A legal initiative by Congressman Ed Permutter to add restrictions to the FCC rules preventing employers from demanding workers’ social media (Facebook) usernames was shot down by the House today. This comes in the wake of Senators Chuck Schumer and Richard Blumenthal’s request to have the DOJ investigate the legality of such employment practices.
According to TechCrunch:
The final vote was 236 to 184, with only one House Republican voting in support of the changes.
Had it passed, this amendment would have tacked on an extra section to H.R. 3309, the Federal Communications Commission Process Reform Act of 2012, basically allowing the FCC to step in to stop any employers who asked applicants for this confidential information.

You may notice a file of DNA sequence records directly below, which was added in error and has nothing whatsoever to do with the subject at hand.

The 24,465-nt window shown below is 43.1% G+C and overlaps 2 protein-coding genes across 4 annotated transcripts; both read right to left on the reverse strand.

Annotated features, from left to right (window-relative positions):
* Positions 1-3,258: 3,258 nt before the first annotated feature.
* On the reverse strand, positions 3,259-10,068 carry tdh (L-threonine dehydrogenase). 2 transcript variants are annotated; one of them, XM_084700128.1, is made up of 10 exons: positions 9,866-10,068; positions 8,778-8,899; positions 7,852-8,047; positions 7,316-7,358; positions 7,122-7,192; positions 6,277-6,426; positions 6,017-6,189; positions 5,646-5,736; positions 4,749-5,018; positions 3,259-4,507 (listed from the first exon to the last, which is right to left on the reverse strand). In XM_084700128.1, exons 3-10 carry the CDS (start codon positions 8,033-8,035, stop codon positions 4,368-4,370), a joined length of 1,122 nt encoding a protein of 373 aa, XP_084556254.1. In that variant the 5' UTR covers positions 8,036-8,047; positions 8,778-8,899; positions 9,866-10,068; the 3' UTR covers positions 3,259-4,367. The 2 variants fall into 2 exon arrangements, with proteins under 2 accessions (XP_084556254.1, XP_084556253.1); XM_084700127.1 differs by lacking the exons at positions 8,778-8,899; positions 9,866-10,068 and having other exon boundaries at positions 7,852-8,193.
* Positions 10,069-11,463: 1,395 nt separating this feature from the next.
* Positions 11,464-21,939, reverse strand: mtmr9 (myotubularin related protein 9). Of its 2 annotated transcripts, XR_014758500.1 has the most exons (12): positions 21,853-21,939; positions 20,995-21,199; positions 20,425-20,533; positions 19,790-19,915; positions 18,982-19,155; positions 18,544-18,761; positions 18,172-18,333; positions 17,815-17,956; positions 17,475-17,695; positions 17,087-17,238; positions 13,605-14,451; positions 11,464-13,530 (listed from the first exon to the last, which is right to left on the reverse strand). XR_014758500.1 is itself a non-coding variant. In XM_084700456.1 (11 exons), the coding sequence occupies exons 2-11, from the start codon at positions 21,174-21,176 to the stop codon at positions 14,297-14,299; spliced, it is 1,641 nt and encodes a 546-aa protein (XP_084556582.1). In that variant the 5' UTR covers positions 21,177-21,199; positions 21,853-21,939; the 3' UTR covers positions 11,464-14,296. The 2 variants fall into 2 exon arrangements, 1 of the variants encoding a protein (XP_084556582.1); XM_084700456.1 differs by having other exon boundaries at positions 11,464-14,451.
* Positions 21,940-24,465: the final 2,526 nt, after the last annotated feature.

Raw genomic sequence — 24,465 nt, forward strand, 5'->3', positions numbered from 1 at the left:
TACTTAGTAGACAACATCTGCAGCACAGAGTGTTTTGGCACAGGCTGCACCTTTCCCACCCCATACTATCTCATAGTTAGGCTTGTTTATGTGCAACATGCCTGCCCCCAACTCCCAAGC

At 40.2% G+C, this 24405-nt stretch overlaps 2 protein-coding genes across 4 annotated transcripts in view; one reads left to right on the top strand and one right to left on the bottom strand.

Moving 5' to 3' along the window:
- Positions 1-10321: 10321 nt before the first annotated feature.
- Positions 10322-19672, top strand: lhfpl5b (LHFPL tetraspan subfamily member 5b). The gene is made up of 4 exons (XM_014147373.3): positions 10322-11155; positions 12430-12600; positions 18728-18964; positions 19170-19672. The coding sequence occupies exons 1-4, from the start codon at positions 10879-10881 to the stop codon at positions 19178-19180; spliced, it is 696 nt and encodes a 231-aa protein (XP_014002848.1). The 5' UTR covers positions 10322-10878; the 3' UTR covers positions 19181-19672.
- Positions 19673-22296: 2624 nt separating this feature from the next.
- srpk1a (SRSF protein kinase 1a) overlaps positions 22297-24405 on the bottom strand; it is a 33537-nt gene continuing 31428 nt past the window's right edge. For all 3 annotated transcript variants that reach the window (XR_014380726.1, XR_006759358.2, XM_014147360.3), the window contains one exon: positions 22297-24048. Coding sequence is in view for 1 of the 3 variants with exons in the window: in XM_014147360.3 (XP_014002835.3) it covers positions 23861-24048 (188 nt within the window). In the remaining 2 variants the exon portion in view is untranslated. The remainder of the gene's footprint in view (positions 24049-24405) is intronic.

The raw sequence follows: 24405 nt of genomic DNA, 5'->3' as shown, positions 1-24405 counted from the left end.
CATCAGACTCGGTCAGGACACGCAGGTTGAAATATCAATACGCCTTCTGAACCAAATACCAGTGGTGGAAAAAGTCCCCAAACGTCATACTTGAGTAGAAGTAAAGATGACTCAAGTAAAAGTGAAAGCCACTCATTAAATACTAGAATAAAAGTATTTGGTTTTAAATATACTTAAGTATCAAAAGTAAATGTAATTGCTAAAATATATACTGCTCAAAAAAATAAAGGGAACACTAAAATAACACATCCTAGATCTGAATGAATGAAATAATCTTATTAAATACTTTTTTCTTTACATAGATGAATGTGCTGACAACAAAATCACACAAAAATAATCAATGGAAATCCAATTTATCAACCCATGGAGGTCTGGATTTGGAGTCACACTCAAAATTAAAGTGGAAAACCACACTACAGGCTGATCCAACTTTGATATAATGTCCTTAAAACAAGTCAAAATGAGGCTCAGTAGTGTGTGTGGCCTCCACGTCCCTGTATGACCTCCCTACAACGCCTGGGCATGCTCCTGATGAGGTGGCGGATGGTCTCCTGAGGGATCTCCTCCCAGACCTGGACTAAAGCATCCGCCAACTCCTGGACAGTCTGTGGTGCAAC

Honestly, as I mentioned earlier, as deplorable as this new privacy invasion practice by employers happens to be, it shouldn’t be illegal. And in any case, it is the employers who will ultimately expose themselves to all sorts of lawsuits on the basis that they terminated or did not hire a potential employee on the basis of some discriminatory factor gleaned from that person’s private Facebook account.
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